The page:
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Recruiting is all about relationships. It is all about building enduring relationships with companies and with applicants. But often there is an unhealthy focus on filling the vacancy.

A major part of the reason is the recruitment sales model, which is sadly broken. Most recruiters are focused to get vacancies, then to get candidates, and then to close the deal. During this transactional approach, there is insufficient focus on developing meaningful relationships. And because of the model, if there is a change in either recruiter of company manager, the whole process is duplicated.

When I speak with other HR managers or hiring managers, there is an unanimous view that many recruiters are not interested or able to develop a consultative approach. There is little in terms of adding value and adopting a more considered approach.

For example, it would be an exception to the rule to meet a recruiter that asked me as part of the briefing what the outcome was of the exit interview. There is a general discussion, but no deep analysis or understanding of the trigger for the vacancy. In most of the cases, the recruiter is ready to present their shortlist. There have been a few times when I would even receive a number of CV’s before the briefing, though the recruiter has never done any recruiting for the business. Very proactive but also perhaps just a little bit premature to demonstrate real consulting skills. The first step in consulting is to fully understand the problem.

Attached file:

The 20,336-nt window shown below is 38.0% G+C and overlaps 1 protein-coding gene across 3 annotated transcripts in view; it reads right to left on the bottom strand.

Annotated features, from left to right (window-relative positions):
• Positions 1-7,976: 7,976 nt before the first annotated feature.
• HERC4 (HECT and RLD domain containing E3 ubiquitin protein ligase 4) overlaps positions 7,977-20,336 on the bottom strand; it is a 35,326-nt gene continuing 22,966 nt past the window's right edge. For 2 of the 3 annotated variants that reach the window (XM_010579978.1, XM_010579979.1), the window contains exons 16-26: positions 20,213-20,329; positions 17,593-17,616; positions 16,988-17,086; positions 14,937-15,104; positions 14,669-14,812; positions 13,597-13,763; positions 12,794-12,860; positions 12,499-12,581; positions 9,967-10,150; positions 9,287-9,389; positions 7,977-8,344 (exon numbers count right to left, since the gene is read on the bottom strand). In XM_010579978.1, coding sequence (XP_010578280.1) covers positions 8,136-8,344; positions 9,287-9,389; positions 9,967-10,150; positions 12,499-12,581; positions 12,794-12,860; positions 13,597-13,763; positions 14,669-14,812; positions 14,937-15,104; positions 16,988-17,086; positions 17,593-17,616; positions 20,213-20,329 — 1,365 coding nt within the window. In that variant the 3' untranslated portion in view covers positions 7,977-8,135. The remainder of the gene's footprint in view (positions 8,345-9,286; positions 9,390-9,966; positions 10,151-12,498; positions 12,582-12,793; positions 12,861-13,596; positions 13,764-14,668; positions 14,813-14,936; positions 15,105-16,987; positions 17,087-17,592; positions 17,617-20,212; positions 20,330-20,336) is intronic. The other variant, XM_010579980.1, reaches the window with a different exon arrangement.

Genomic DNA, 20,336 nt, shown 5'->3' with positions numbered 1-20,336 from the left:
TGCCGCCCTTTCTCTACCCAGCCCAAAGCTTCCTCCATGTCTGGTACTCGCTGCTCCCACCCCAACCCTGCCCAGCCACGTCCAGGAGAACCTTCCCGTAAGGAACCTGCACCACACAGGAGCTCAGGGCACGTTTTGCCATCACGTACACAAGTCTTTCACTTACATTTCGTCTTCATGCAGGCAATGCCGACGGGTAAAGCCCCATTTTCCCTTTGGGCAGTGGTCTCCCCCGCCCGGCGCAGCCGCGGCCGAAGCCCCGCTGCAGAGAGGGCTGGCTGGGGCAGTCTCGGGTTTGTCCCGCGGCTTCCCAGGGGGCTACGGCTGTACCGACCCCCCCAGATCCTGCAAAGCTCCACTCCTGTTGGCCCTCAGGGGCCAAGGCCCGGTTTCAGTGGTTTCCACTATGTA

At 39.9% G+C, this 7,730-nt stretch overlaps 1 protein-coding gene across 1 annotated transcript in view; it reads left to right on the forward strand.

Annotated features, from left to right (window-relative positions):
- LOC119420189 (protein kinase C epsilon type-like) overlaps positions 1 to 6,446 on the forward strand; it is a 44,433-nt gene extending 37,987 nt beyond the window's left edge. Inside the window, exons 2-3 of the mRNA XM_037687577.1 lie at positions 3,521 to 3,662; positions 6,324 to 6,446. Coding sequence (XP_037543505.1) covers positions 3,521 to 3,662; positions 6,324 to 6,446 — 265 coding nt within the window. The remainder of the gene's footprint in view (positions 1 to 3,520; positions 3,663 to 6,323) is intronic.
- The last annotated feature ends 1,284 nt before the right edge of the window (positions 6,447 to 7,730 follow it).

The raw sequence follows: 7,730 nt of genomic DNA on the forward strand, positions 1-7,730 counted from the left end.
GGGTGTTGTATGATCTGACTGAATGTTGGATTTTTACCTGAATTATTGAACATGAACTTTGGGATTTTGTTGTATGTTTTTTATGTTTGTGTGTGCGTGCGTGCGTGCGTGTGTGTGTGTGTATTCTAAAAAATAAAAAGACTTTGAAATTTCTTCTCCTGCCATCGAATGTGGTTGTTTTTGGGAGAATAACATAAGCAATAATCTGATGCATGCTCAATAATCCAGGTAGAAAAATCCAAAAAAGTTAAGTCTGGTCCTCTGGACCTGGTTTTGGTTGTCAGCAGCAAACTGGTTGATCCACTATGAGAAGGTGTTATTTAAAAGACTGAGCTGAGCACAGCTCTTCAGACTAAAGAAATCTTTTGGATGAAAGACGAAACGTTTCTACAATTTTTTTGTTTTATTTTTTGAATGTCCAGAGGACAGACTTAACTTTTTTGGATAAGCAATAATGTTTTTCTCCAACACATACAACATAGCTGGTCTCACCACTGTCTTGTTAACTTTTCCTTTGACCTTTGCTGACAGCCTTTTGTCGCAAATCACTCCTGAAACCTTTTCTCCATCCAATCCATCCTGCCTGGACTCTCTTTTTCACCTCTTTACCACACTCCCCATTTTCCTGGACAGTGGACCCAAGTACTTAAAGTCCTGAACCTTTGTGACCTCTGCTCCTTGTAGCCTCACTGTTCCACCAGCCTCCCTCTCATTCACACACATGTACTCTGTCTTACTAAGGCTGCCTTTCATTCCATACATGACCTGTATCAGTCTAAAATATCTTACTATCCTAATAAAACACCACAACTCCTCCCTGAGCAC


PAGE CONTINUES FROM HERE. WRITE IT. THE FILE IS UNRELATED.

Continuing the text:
Recruiters need to be able to reflect, develop and build contacts, have a real knowledge of their clients and most importantly, be a consultant by adding value to the recruitment process.

In The Matrix (1999) the following scene takes place:


Spoon boy: Do not try and bend the spoon. That's impossible. Instead... only try to realize the truth.
Neo: What truth?